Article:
Veeam Backup part 2- Using jumbo frames to target storage

In my quest to get the most out of my home lab setup when it comes to backup speeds to my IX2-200 (see Veeam Backup part 1- Optimizing IX2-200 backup speeds) today I will configure jumbo frames on my environment, and I will show how each of the possible connection options to the IX2-200 can be configured for jumbo frames.

A small history on network frames, and especially the Jumbo Ones

There are many stories going round about jumbo frames. Some say it is not worth while, others say it is the difference between day and night. But what are jumbo frames in the first place?

As with all things, the idea is relatively simple. At some point in history, people figured that 1500 bytes was a pretty neat size for a network frame (you often see this as MTU=1500). A 14k4 modem would take about a second to send or receive a frame like this. Since you need some sort of header and tail around the data inside a frame, you end up with 1400-and-some bytes of “payload” per single frame (1460 bytes to be exact).

So what to do if you want to send more data than these 1460 bytes? Simple: You carve the data up into several chunks, you fit each chunk inside a frame, and you send all these frames on their way to the target.

As with all things, there are pros and cons to this. One big pro, is that if a frame is lost, you only need to resend 1500 bytes of data. TCP/IP will take care of that for you automagically. But these small frames also have a downside: The network cards and possibly CPUs at both ends have to do a lot of work to handle all these tiny frames, stick them back together and things like that. Also, each packet carries an overhead of 40 bytes in every 1500 bytes total.

So why not simply send larger frames? A generally accepted value for these larger frames is a MTU of 9000, which has a payload of 8960 bytes per frame. These are called jumbo frames. Less overhead in CPU, less overhead in bytes across the wire. A downside of larger frames is, that if a frame is lost and needs to be resent, you have to resent far more data than without these jumbo frames (impacting latency).

You cannot just start sending these larger frames over a network; all networking devices are used to the 1500 MTU framesize, and would choke in larger frames. So all equipment including sender, receiver and all networking components inbetween would have to support jumbo frames. If one device somewhere along the line has no support for it, jumbo frames should not be enabled. Yes, even unmanaged switches can “crash” when you force-feed them jumbo frames!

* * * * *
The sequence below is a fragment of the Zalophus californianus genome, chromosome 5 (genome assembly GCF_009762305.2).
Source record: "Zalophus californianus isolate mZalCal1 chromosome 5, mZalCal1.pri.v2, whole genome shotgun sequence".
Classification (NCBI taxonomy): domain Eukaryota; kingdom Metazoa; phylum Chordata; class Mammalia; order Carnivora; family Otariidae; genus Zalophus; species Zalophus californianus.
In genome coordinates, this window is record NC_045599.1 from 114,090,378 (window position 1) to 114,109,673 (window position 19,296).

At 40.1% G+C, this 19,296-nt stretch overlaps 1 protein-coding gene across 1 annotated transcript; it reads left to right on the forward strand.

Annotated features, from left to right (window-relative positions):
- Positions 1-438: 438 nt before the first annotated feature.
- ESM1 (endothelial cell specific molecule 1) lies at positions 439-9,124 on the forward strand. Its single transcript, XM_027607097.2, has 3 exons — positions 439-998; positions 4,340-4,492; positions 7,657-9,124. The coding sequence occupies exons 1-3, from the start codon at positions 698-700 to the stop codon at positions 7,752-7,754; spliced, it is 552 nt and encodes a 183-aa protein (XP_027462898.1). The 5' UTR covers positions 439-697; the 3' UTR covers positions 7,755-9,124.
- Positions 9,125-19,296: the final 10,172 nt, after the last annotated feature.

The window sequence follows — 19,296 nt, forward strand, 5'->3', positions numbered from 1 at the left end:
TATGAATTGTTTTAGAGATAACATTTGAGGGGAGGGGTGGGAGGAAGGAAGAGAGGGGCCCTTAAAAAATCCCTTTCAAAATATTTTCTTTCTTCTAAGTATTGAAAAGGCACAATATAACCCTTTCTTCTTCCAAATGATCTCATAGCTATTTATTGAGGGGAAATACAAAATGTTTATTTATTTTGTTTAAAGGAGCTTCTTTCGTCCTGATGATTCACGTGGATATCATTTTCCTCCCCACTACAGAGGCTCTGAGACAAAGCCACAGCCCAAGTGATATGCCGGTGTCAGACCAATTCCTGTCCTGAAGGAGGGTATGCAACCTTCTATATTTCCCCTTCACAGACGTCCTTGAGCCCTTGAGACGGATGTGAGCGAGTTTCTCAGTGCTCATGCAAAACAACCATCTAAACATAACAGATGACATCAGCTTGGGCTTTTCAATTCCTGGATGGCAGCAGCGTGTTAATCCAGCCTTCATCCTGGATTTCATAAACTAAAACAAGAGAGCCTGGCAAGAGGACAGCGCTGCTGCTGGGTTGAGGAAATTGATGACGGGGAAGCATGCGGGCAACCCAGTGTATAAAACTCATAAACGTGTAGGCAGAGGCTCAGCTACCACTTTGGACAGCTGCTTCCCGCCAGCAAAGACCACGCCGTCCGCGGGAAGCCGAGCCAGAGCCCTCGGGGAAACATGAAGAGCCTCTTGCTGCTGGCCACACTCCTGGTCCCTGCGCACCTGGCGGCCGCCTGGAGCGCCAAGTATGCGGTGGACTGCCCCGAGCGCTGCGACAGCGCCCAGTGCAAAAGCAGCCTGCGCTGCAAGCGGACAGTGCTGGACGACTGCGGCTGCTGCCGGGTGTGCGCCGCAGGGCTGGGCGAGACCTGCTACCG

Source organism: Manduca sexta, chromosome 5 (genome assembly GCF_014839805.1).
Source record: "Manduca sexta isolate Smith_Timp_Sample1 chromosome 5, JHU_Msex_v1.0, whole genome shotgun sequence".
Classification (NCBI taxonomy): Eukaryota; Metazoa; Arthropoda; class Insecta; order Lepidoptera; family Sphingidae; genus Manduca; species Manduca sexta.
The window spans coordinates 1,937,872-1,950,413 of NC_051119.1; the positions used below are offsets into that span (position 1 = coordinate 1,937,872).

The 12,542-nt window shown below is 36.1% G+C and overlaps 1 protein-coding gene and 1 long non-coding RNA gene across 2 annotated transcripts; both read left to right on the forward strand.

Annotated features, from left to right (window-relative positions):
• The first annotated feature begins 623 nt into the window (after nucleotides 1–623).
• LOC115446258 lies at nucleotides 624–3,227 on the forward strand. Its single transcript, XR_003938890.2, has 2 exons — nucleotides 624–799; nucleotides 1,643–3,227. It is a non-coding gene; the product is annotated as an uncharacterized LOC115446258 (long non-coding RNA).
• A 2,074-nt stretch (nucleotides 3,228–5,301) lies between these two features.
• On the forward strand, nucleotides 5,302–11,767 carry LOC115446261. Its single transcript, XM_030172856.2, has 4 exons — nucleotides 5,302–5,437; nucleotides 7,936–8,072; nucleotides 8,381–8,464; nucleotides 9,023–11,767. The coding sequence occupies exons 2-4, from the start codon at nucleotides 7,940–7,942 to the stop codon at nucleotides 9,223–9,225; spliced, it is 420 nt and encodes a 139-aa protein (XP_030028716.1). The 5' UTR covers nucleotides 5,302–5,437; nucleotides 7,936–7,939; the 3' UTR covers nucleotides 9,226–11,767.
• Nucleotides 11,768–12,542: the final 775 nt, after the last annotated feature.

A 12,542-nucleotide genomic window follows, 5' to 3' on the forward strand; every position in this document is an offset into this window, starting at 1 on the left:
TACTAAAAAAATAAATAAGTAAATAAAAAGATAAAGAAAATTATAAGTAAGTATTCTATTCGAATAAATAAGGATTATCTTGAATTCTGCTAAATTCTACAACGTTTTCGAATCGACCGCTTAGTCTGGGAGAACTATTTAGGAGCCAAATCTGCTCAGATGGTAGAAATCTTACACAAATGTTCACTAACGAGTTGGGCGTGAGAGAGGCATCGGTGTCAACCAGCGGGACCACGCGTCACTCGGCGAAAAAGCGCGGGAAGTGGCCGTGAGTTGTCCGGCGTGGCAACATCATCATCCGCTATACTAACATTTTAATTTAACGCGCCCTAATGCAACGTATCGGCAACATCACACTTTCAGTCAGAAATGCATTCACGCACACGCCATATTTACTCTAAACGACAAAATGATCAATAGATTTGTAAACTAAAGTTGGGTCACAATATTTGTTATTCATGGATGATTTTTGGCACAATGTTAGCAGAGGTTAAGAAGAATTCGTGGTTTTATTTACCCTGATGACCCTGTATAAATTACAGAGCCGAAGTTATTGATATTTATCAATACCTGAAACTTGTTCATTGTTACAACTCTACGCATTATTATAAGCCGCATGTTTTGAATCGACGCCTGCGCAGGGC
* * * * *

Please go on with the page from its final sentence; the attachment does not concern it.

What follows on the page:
Especially when jumbo frames are enabled, it might be a good idea to enable flow control if your switches support it. When enabled, a PAUSE frame can be sent from the receiver to the transmitter to stop flooding the receiver with more frames. This will hopefully keep frames from being dumped to /dev/null at the receivers end because the receiver has no room to store the frame. In a full Gbit network (without any 100Mbit connections involved) this would not be an issue, as long as the receiving end (in our case the NAS) can absorb all packets in a neatly fashion.

Setting up jumbo frames

My environment currently does not use jumbo frames at all, so I wanted to make sure everything would keep working when I enabled it. Luckily all my devices can handle jumbo frames, so I should be able to get jumbo frames going.

I did the following to get jumbo frames up and running:

  1. Enable jumbo frames on all (I use Linksys SLM2008) switches in the path between vSphere and the IX2-200 NAS;
  2. Enable flow control on the Linksys switches on all impacted ports between ESX and IX2-200;
  3. Enable jumbo frames on the IX2-200 (take care – reboot of the IX2-200 required);
  4. Create a second vSwitch in vSphere. I used one of my three Gbit connections for this second vSwitch (I can live with a single uplink since I only use it for backing up);
  5. Enabled jumbo frames on the new vSwitches (using the esxcfg-vswitch -m 9000 vSwitch1 command);
  6. Moved my VMkernel port for NFS/iSCSI from my old vSwitch to the new jumbo frame-enabled vSwitch;